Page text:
by Félix Pérez
With the nonstop “he said, she said” fiscal cliff debate in Washington, it’s easy to see how everyday citizens would shake their heads and conclude that our elected leaders are behaving like spoiled children.
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Spoiled children or not, though, the budget cuts, if enacted, would hurt real students and real people. The numbers involved are so big as to be almost incomprehensible — services reduced or eliminated for more than 9 million students, almost $5 billion in cuts and nearly 80,000 education jobs gone.
But behind the cold, lifeless numbers are the faces and stories of everyday students and educators. Many of these people are already up against great odds, attending and working in schools, community colleges and universities that are still reeling from drastic state and county budget cutbacks.
Against that backdrop, EdVotes reached out to you. We asked what budget cuts would mean to you, your students and your schools.
The responses were overwhelming and heartfelt.
Brea Wiblemo, a high school social studies teacher in Glencoe, Minn., worries about the strain on her already-overcrowded school.
“Classrooms are put into closets and storage rooms and hallways. In our lower-income community, it is hard to get a taxpayer approved building bond to pass. I worry that poorer communities like mine would worsen while wealthier communities would manage. I worry that it would hurt our special needs students as well. It would very possibly threaten my job, as I’m a younger teacher.”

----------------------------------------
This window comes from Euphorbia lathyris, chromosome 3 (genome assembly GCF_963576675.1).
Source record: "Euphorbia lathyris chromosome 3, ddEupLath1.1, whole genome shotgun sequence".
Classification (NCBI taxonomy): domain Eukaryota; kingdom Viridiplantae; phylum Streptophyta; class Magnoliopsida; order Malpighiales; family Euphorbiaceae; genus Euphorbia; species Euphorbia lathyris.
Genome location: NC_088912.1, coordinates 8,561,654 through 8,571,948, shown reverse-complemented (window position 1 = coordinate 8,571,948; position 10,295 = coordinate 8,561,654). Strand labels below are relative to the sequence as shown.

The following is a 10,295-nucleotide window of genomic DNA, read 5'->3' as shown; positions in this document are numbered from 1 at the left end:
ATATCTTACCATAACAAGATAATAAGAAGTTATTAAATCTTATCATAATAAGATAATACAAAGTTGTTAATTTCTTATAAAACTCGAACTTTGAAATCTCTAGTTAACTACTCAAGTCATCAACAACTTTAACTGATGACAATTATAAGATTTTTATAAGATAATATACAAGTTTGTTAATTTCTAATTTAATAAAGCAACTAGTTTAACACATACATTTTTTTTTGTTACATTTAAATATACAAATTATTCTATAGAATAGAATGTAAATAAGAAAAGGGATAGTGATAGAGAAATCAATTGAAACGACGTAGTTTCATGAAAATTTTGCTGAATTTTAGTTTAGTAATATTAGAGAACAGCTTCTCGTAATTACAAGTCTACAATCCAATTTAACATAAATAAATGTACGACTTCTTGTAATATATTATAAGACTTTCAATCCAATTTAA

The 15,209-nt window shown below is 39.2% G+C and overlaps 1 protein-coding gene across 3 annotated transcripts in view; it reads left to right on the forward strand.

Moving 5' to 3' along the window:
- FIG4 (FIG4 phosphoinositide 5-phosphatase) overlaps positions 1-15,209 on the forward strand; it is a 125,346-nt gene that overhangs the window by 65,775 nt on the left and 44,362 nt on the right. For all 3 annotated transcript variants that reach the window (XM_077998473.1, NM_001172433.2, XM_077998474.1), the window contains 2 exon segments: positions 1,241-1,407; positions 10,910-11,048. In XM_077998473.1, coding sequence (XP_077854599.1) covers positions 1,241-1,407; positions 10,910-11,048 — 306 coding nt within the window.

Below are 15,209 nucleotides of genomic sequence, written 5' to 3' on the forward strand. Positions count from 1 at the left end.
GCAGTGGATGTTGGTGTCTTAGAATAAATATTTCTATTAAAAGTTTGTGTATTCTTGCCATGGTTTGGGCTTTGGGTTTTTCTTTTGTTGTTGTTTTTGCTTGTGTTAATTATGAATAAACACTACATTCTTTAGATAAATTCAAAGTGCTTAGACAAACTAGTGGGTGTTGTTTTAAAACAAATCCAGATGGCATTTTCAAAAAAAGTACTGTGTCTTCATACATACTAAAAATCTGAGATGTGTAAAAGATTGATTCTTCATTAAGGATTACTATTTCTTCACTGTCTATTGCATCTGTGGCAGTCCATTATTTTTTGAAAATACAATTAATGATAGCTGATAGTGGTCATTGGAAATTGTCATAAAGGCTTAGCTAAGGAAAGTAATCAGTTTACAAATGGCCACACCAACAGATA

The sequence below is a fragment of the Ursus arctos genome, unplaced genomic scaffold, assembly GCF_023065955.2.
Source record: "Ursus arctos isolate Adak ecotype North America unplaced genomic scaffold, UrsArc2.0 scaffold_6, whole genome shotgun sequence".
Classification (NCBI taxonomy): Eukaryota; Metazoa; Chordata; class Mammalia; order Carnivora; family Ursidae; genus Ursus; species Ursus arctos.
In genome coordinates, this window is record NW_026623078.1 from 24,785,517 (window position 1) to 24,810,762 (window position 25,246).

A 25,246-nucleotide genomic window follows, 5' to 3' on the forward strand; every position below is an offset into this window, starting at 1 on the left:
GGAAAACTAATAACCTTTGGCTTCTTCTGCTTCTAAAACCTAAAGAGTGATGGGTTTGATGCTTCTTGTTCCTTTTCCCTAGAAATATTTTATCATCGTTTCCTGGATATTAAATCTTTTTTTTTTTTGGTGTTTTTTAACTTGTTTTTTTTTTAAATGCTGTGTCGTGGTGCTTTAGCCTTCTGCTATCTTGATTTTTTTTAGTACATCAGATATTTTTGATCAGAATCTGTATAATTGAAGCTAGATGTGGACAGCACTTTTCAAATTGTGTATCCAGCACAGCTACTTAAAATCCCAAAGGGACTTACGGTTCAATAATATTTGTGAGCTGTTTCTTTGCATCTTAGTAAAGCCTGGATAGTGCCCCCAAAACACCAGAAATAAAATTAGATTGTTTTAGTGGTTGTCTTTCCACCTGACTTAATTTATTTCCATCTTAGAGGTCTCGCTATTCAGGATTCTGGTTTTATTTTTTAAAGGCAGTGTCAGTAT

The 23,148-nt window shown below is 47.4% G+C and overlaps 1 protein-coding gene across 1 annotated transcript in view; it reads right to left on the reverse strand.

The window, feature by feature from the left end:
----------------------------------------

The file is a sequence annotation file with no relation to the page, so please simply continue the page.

Pam Thurman, a community college instructor in Decatur, Ala., wonders how much more her students and her colleagues can withstand.
Our classrooms are overcrowded, and our teachers get $300 to reimburse them for supplies, which run much more than that. Most young people can’t afford to go to school, and all students now have to take out student loans because of the grant program being lower. Who is going to pay? Our children and their education.
A teaching veteran with 30 years of experience, Diane Mentzer, of Hagerstown, Md., chose to transfer from an affluent district to her current school, where 93 percent of students are eligible for the Free and Reduced Price Meal program.
“I am lucky to be in a school with small class size, Title I funds for special ed assistants, Title I funds for technology and support for families as well as the students. I cannot physically work any harder than I am now,” said Mentzer. “If class size were to increase, I would have to give each student less of myself. If support for families was to leave, the students would have less food, clothing and even housing. Students cannot learn when they are hungry, cold, worried, tired or stressed. School is often the only safe, loving place for the students.”
Then there is Shannon Allsop, an elementary school educator in Salt Lake City, Utah. ‘What will happen to students with disabilities should new cuts occur?’ she asked.
“Our schools are already operating with too little support staff. It is a non-winnable fight to get aides for autistic children and children with other handicaps. The classrooms are overcrowded and the equipment and supplies are often hard to obtain. And you want to give schools less?”
Click on and share the infographic below to see what cutting $5 billion from education would mean for schools.